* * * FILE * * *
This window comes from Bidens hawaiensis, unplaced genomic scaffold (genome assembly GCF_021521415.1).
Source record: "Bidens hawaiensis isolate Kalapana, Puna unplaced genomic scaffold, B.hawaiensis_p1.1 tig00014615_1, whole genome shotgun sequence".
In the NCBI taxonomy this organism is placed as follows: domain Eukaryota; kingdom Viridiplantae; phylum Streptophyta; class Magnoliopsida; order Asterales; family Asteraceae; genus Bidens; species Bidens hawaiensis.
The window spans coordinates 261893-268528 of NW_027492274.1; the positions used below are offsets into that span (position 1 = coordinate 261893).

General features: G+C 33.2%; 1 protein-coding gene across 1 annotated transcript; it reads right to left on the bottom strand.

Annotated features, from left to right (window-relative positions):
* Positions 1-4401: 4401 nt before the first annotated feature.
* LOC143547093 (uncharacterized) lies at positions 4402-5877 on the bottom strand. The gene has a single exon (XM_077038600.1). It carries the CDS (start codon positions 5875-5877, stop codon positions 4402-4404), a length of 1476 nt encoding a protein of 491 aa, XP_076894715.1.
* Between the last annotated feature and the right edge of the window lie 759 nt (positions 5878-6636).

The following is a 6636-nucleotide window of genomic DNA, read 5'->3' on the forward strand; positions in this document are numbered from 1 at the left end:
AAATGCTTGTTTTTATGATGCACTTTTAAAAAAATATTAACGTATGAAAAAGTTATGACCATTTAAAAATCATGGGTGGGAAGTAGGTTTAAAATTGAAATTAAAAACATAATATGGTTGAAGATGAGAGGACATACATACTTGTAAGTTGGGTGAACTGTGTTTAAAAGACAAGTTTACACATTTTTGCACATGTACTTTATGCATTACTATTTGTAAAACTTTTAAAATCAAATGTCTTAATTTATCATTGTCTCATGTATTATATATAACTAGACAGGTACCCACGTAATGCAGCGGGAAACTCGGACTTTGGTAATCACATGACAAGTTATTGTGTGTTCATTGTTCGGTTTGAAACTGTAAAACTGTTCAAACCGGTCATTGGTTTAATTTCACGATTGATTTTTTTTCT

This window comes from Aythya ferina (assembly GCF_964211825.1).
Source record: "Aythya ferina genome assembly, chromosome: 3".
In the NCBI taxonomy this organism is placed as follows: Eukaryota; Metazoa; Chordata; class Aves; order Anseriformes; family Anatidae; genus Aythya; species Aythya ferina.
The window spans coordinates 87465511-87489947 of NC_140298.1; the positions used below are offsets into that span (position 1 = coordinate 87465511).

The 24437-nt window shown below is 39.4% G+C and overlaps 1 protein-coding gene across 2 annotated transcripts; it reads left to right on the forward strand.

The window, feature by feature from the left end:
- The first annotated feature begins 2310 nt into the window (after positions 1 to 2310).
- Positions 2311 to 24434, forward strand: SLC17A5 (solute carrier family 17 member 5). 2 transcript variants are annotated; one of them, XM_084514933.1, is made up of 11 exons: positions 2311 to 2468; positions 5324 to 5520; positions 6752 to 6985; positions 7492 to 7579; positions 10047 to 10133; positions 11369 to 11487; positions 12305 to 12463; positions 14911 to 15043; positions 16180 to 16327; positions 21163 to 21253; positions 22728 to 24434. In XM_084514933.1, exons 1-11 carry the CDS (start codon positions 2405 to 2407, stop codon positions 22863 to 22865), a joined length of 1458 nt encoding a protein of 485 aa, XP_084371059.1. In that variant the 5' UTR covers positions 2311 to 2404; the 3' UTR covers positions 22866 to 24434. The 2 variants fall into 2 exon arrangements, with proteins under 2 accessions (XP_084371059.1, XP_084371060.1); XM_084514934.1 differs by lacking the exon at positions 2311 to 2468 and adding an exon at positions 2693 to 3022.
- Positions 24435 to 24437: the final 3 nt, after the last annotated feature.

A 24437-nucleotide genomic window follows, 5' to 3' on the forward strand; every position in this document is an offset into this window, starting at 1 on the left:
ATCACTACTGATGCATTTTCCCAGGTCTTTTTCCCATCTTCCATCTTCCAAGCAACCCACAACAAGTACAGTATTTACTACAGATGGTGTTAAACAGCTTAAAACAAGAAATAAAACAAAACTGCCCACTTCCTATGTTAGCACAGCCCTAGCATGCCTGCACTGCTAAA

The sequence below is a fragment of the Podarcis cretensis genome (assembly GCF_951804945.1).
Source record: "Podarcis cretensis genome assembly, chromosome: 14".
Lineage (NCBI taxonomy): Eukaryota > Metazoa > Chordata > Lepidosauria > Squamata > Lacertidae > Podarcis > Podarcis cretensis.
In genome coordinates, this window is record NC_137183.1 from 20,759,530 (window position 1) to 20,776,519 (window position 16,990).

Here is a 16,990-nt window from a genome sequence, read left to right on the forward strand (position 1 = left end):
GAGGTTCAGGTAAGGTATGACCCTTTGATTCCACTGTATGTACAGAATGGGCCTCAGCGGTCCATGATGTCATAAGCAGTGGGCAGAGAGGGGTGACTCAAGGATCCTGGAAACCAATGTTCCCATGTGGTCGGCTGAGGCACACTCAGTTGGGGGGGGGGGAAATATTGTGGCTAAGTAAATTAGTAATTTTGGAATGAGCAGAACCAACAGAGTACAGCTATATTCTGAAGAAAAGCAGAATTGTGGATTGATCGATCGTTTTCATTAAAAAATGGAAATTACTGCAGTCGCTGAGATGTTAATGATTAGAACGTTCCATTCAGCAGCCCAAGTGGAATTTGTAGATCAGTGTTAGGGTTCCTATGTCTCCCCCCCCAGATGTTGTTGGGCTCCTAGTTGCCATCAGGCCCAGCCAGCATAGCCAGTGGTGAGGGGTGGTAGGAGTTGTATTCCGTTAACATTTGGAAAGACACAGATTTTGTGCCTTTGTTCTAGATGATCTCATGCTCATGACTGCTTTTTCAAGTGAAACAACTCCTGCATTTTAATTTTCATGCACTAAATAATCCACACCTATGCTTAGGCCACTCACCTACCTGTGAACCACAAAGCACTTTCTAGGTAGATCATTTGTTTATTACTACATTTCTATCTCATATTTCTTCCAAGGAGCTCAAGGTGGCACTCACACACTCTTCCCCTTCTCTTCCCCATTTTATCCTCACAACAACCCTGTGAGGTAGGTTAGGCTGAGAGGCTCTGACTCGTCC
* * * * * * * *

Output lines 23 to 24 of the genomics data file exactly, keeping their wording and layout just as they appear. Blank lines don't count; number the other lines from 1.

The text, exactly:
The sequence below is a fragment of the Podarcis cretensis genome (assembly GCF_951804945.1).
Source record: "Podarcis cretensis genome assembly, chromosome: 14".